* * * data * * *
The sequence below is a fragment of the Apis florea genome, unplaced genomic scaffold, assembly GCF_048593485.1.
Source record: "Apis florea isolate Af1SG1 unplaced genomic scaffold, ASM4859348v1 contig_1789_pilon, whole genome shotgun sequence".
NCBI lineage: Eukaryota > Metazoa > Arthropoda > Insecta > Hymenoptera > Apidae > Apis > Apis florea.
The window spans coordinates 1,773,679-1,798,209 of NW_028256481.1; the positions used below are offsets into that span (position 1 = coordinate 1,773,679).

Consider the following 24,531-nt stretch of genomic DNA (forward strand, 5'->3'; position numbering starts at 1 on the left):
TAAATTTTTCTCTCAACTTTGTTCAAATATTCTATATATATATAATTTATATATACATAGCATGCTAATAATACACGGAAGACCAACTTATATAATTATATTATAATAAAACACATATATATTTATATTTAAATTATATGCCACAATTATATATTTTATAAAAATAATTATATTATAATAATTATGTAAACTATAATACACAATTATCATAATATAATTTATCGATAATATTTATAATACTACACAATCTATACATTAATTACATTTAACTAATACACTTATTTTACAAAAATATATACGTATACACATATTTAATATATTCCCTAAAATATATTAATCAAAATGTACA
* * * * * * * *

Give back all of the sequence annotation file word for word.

The sequence below is a fragment of the Apis florea genome, unplaced genomic scaffold, assembly GCF_048593485.1.
Source record: "Apis florea isolate Af1SG1 unplaced genomic scaffold, ASM4859348v1 contig_1789_pilon, whole genome shotgun sequence".
NCBI lineage: Eukaryota > Metazoa > Arthropoda > Insecta > Hymenoptera > Apidae > Apis > Apis florea.
The window spans coordinates 1,773,679-1,798,209 of NW_028256481.1; the positions used below are offsets into that span (position 1 = coordinate 1,773,679).

Consider the following 24,531-nt stretch of genomic DNA (forward strand, 5'->3'; position numbering starts at 1 on the left):
TAAATTTTTCTCTCAACTTTGTTCAAATATTCTATATATATATAATTTATATATACATAGCATGCTAATAATACACGGAAGACCAACTTATATAATTATATTATAATAAAACACATATATATTTATATTTAAATTATATGCCACAATTATATATTTTATAAAAATAATTATATTATAATAATTATGTAAACTATAATACACAATTATCATAATATAATTTATCGATAATATTTATAATACTACACAATCTATACATTAATTACATTTAACTAATACACTTATTTTACAAAAATATATACGTATACACATATTTAATATATTCCCTAAAATATATTAATCAAAATGTACA